root #gvm-sync-all

Be patient...it will take a while.

Synchronization errors

If experiencing the following error:

user $greenbone-nvt-sync
rsync: failed to connect to feed.openvas.org (89.146.224.58): Connection refused (111)
rsync: failed to connect to feed.openvas.org (2a01:130:2000:127::d1): Network unreachable (101)
rsync error: error in socket IO (code 10) at clientserver.c(127) [Receiver=3.1.3]

Try to append --rsync or --curl options, like:

Warning
The following commands must be executed sequentially as the gvm user.
user $greenbone-nvt-sync --curl
user $greenbone-scapdata-sync --rsync
user $greenbone-certdata-sync --rsync

gvmd certificate generation

Now, generate the certificate for gvmd.

The certificate infrastructure enables GVM daemons to communicate in a secure manner and is used for authentication and authorization before establishing TLS connections between the daemons.

Setup the certificate automatically by running:

user $gvm-manage-certs -a


Starting Greenbone daemons

After redis configuration and GVM feed rsync tasks are completed, the daemons will need to be started in the following order.

  • Start services sequentially -> ospd-openvas > gvmd > gsad
  • Greenbone daemons ignores SIGHUP. So restart and reload commands do not work as expected.

OpenVAS Scanner

As noted earlier, OpenVAS requires access to the Redis socket. Furthermore, the shipped ospd-openvas.service file assumes the existence of a redis@openvas.service, which will likely not exist on your system. To allow access to the socket and to adjust the systemd unit dependencies, create a systemd service override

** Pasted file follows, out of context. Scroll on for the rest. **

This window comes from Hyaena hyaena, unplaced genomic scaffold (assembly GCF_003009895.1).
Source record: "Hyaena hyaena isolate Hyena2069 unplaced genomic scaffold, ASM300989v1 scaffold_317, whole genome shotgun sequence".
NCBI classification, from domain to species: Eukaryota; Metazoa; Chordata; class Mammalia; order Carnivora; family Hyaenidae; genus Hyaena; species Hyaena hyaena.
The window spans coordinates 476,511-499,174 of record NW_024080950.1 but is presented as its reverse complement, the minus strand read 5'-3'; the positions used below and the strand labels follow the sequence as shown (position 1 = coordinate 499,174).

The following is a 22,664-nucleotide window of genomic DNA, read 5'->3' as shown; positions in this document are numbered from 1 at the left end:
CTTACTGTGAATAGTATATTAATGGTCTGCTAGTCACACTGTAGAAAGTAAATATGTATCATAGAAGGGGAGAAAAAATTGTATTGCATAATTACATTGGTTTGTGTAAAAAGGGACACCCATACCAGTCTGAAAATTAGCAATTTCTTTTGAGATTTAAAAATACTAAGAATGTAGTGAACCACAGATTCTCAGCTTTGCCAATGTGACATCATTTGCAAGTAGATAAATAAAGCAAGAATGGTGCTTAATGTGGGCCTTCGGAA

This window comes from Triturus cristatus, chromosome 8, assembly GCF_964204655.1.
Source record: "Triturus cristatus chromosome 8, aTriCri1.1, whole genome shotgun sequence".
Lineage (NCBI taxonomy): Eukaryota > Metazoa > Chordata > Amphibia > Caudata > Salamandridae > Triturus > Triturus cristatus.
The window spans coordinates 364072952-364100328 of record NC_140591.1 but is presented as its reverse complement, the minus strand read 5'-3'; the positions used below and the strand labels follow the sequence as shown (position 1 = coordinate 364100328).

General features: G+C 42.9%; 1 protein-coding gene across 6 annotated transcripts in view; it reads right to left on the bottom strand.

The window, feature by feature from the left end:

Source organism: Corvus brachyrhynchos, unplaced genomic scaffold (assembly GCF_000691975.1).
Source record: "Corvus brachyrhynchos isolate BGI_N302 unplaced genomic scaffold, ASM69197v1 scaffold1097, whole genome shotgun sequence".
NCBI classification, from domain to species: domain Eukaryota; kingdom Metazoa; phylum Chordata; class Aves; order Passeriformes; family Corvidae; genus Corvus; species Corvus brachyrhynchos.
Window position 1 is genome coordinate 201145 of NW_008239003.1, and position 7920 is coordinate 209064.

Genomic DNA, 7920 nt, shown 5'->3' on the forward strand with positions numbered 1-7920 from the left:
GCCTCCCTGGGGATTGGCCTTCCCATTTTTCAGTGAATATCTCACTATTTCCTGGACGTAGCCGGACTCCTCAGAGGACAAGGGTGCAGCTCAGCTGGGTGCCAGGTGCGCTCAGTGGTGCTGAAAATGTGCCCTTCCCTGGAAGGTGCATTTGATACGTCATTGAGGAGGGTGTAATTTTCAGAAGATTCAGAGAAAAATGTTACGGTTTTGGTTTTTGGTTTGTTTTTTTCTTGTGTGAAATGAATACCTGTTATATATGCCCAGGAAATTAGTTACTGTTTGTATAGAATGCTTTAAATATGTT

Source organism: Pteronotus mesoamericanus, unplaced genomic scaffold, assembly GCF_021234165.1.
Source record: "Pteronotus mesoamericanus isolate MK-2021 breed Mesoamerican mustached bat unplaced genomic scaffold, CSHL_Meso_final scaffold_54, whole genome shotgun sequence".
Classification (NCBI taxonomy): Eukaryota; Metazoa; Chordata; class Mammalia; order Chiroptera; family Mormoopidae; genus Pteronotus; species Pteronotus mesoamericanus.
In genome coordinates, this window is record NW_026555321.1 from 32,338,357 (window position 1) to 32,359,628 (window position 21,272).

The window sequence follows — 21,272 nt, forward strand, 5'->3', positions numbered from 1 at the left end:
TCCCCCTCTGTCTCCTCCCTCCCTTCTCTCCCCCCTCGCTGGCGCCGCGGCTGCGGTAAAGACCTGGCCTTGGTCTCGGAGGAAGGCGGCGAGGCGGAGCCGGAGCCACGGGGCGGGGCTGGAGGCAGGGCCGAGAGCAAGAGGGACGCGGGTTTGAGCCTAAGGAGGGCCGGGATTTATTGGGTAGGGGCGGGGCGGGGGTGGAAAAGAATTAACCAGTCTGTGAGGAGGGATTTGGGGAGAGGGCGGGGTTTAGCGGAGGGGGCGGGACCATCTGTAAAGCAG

root #systemctl edit ospd-openvas

and add

FILE /etc/systemd/system/ospd-openvas.service.d/override.confsystemd
[Unit]
After=network.target networking.service redis.service
Wants=redis.service

[Service]
ExecStartPre=+setfacl -m u:gvm:rw /run/redis/redis.sock

Start OSDP OpenVAS scanner daemon:

OpenRC

root #rc-service ospd-openvas start
root #rc-update add ospd-openvas

systemd

root #systemctl enable --now ospd-openvas.service

This will take a while, since OpenVAS here is loading all NVT definition downloaded. Check the status of openvassd that completed loading NVTs before starting gvmd:

root #ps aux | grep openvassd
openvassd: Waiting for incoming connections
openvassd: Serving /var/run/openvassd.sock

Greenbone Vulnerability Manager (gvmd)

Start Greenbone Vulnerability Manager daemon:

OpenRC

root #rc-service gvmd start
root #rc-update add gvmd

systemd

root #systemctl enable --now gvmd.service

This will take a while, since 'gvmd' here is rebuilding his database with all NVT definition downloaded. You will see with ```ps aux``` the gvmd process in "Syncing SCAP" state. Don't worry, after a while gvmd will load scapdata. This is normal to take long time.

Create a new user with Admin role, and take note of the generated password under user gvm:

root #sudo -u gvm bash
user $gvmd --create-user=admin --role=Admin
User created with password '18664575-7101-4ceb-8a94-429a376824e6
Tip
To change the password, substitute MyNewVeryStrongPassword with a new password:
user $gvmd --user=admin --new-password=MyNewVeryStrongPassword

Set the Feed Import Owner

Now obtain the UUID of the created admin user via

user $gvmd --get-users --verbose

and set it as feed owner

user $gvmd --modify-setting 78eceaec-3385-11ea-b237-28d24461215b --value <uuid_of_user>

Greenbone Vulnerability Assistant WebUI (gsad)

Greenbone Security Assistant (GSA) WebUI listens port 9392 default on localhost. If you wish you can configure Greenbone Security Assistant (GSAD) to listen to other interfaces rather than localhost only, so it is reachable from other hosts.

FILE /etc/conf.d/gsadOpenRC
GSAD_LISTEN_ADDRESS="--listen=0.0.0.0"
FILE /etc/gvm/sysconfig/gsad-daemon.confsystemd
GSAD_LISTEN_ADDRESS="--listen=0.0.0.0"

Or, in one shot:

CODE OpenRC
sed -i -e "s/127\.0\.0\.1/0\.0\.0\.0/g" /etc/conf.d/gsad
CODE systemd
sed -i -e "s/127\.0\.0\.1/0\.0\.0\.0/g" /etc/gvm/sysconfig/gsad-daemon.conf
Tip
If you prefer reverse proxying with NGINX check out the following file: /etc/openvas/gsa.nginx.reverse.proxy.example.

Start greenbone vulnerability assistant daemon:

OpenRC

root #rc-service gsad start
root #rc-update add gsad

systemd